This brings John to the final break from the ironic mode. Through intense suffering, he realizes what he truly values in life. He honors the bond of friendship with Jeremy and makes it to the wedding just in time. And then, in front of the crowd, he speaks truthfully in his own voice. This is something he has not been able to do throughout the entire movie. He’s always hidden his true self behind one pretense or another. Now he humbles himself and puts his true self out there (for all the shocked wedding guests to see). Taking effective action requires speaking the truth—anything else is like building a house on sand. (As a side note, I think this is why the reunion with Claire can’t happen earlier at the engagement party, which John tries to sneak into as a server. He isn’t being his true self. He isn’t yet courageous or convicted enough to do that. And so his action remains ineffective.)

There is an element of sacrifice in John’s speech to Claire. He tells her “I’m not standing here asking you to marry me. I’m just asking you not to marry him.” The “him” referred to is Claire’s fiancé Zach (played by Bradley Cooper) and, at this point, we know Zach is the wrong person for Claire. We get to see that he’s impatient with her, disrespectful, and unfaithful. John’s plea is probably supposed to be funny, but it also shows that he values what is best for Claire above all, which means that he truly loves her.

As Wedding Crashers and other works will show you, the way to escape the ironic mode and the cycle of ineffective action and despair is to honor significant bonds and speak the truth. We live in a fallen world, and so this often requires great suffering. But if we look to the stories that surround us, past and present, we find a recurring conviction that something good lies beyond the suffering, something that makes it worth enduring. And if you don’t know many stories that suggest this, then you haven’t been feeding your imagination a balanced diet. Lay off the irony! Go watch Wedding Crashers. Read The Little Prince. Listen to Beethoven’s String Quartet No. 15 in A Minor (which is about thanksgiving and recovering from illness).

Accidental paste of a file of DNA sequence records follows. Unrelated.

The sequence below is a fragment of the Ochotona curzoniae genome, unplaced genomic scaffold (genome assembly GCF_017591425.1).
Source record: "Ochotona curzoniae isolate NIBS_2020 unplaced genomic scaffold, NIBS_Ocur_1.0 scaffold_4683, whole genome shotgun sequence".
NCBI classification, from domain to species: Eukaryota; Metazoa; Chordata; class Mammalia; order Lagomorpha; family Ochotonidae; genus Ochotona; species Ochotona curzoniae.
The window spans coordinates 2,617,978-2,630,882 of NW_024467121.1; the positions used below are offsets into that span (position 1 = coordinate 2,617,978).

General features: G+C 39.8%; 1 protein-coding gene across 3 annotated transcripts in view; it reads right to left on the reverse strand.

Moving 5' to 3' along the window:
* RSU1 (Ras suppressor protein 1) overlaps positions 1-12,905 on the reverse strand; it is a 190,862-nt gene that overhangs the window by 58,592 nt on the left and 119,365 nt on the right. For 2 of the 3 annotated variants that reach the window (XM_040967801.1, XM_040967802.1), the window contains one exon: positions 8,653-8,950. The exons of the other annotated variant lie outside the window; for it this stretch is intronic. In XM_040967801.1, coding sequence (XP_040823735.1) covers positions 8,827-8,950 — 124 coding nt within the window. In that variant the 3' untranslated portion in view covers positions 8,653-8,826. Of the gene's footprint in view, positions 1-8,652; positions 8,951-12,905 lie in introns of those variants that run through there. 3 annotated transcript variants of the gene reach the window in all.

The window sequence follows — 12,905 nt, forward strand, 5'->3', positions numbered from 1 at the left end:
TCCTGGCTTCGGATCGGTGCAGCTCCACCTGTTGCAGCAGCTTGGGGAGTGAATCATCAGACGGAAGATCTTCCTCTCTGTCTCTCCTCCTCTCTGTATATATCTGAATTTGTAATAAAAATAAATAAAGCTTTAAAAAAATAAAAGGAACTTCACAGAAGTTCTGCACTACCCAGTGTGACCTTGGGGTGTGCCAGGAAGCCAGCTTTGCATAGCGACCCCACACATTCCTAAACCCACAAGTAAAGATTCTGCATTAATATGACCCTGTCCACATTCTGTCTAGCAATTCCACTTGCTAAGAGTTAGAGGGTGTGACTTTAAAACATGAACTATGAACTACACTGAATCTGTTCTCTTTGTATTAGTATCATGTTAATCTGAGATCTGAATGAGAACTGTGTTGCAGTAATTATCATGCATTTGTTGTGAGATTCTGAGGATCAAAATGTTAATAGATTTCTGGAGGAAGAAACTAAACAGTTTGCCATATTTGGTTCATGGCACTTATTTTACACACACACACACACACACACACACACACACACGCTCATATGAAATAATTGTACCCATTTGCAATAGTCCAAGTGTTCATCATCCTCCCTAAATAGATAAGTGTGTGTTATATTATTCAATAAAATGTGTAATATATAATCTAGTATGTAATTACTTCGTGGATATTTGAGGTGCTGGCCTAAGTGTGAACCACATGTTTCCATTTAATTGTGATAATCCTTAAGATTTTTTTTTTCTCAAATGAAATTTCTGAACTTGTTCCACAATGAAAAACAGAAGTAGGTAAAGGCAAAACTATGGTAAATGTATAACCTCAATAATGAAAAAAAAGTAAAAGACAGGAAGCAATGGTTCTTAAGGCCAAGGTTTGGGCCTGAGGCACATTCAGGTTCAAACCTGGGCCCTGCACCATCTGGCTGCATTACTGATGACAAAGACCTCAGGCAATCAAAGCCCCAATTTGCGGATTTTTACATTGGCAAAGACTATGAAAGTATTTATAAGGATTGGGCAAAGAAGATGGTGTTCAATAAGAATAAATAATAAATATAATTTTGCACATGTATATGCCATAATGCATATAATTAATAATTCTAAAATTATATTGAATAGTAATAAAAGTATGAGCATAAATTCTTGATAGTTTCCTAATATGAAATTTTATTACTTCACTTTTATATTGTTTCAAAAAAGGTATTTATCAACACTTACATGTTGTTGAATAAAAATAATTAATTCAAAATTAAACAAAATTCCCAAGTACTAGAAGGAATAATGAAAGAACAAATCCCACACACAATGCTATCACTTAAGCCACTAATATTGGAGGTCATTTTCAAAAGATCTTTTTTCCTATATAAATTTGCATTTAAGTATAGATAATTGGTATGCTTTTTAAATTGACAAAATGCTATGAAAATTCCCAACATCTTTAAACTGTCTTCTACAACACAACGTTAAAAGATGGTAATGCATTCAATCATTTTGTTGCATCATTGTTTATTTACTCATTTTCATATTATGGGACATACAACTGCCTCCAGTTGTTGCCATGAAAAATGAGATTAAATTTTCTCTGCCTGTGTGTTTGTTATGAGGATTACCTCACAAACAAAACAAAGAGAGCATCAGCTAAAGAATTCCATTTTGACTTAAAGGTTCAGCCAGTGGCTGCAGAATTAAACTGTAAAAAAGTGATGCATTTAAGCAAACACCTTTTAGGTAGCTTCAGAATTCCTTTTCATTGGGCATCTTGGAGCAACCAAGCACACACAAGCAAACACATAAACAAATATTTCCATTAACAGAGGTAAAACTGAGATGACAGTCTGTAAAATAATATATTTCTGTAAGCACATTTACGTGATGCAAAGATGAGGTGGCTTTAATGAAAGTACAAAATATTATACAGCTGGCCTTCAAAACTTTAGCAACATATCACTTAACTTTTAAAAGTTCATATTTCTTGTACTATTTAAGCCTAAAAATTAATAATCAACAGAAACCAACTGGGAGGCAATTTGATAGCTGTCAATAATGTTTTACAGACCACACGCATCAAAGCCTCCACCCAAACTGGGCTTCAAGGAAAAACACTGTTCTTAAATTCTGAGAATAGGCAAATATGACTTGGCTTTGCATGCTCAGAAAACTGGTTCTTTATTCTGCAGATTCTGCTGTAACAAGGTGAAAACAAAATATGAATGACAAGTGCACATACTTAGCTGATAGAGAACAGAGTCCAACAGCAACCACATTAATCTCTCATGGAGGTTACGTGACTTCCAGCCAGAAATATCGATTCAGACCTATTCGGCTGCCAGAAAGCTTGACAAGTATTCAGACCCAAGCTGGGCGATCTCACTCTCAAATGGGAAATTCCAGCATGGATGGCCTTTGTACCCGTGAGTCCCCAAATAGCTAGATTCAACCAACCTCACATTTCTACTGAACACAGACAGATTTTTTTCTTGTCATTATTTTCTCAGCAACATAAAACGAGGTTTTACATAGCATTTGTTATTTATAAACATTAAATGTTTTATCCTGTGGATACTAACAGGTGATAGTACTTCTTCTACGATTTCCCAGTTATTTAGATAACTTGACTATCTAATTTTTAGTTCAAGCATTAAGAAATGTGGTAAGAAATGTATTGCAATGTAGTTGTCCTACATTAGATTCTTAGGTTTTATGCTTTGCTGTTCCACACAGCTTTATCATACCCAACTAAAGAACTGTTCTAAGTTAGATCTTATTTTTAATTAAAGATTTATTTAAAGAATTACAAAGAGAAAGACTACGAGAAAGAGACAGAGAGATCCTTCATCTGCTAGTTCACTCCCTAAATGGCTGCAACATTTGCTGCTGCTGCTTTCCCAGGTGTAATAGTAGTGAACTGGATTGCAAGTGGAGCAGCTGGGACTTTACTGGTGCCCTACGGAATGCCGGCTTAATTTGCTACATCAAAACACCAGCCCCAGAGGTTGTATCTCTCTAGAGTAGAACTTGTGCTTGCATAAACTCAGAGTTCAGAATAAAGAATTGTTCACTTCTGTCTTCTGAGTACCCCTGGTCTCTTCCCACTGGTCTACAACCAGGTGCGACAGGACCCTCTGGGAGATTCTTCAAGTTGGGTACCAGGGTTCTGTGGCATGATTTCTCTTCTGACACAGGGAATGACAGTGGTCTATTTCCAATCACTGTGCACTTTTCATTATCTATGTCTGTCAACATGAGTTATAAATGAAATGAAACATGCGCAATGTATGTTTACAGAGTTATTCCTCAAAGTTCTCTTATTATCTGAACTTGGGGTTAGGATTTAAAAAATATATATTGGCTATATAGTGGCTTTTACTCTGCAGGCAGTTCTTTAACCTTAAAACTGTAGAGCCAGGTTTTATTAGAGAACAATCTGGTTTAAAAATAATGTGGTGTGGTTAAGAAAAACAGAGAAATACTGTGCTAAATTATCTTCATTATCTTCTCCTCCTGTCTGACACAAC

We might not know for sure what awaits us if we endure the suffering that is an inevitable part of this life. But we do know that living in the ironic mode and giving into despair tends to lead towards Chaz Reinhold’s ma’s house, and I don’t think any of us want to end up there, as tempting as that meatloaf may be.